Employee trashes company truck

Employee didn't ask for permission to take truck, then had 4 drinks before driving back to office

An Ontario employer had just cause to fire an employee who smashed up a company truck while driving drunk, the Ontario Superior Court of Justice has ruled.

Jaroslaw Dziecielski, 50, was a vice-president of quality control and standards compliance for Lighting Dimensions, a producer of materials and fixtures for the automotive industry located in Toronto. In 23 years of working for Lighting Dimensions, Dziecielski had no disciplinary issues.

Dziecielski’s duties included a significant amount of driving to meet with customers. He often drove his own truck, but sometimes used a company pickup truck as well. On April 23, 2007, Dziecielski had a meeting with a customer north of Toronto and he decided to use the company truck. He didn’t ask permission to use it, though he later acknowledged that he should have.

After the morning meeting, Dziecielski decided to stop for lunch on his way back to the office. During the one hour he spent at lunch, he drank four beers. He was confident he wasn’t drunk and continued driving back to work.

On his way, Dziecielski lost control of the truck and it went off the road, rolling over several times. The truck was damaged beyond repair and Dziecielski suffered serious injuries.

At the hospital, police obtained a sample of Dziecielski’s blood. He was subsequently charged with several criminal offences, including drunk driving. Dziecielski pled guilty to one charge.

Five days after the accident, Dziecielski was released from hospital and returned to work. He and the company both felt it was too soon for him to be back at work, so he went home. Soon after, Dziecielski’s wife arrived at Lighting Dimensions to retrieve his personal items and said Dziecielski might not return.

On May 23, four weeks after the accident, Lighting Dimensions terminated Dziecielski’s employment for driving a company vehicle without authorization, damaging the vehicle and his criminal charge of drunk driving. The company also indicated he had breached policies in the employee handbook, which Dziecielski had signed years earlier. After the termination, the company learned Dziecielski had previously had his licence suspended while he received a car allowance.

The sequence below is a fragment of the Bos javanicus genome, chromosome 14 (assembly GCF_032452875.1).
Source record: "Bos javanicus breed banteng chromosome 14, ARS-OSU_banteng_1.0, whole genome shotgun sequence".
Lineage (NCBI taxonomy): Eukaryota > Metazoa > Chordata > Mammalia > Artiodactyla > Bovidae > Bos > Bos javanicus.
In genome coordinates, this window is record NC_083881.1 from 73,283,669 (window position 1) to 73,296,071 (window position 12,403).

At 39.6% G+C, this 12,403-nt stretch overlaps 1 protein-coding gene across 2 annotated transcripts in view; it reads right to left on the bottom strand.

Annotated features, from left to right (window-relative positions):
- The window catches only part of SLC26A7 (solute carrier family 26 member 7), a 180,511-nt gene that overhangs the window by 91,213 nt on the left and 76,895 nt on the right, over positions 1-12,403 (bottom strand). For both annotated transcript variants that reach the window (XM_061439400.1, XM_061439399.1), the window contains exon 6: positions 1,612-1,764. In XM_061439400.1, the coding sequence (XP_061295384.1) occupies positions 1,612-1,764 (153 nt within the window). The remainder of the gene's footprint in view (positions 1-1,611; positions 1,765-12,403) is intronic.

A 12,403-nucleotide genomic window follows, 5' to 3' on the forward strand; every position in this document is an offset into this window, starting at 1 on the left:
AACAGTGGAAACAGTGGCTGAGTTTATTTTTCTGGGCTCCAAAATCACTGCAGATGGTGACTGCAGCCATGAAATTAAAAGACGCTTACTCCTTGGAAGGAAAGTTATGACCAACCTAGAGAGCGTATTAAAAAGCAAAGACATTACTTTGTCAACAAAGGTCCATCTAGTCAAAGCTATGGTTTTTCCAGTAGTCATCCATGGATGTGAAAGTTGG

Dziecielski sued for wrongful dismissal, claiming termination was too harsh for an employee with a long, spotless record.

The court noted that, usually, a single isolated incident would not be just cause to fire a long-term employee. However, the misconduct in question was very serious and resulted in criminal charges. The issue wasn’t just being intoxicated while working, but also engaging in dangerous conduct, said the court. Though Dziecielski wasn’t given a chance to explain his actions, the court found this wasn’t necessary because Lighting Dimensions had all the relevant facts from police reports and legal documents.

The court also found that Dziecielski’s insistence that he wasn’t drunk was a failure to take full responsibility for his actions, despite the guilty plea. Given the seriousness and danger of Dziecielski’s conduct and the damage to the employer’s property, the court found Lighting Dimensions had just cause for dismissal. Dziecielski was ordered to pay the company $28,898.83 for its legal costs. See Dziecielski v. Lighting Dimensions Inc., 2012 CarswellOnt 3489 (Ont. S.C.J.).

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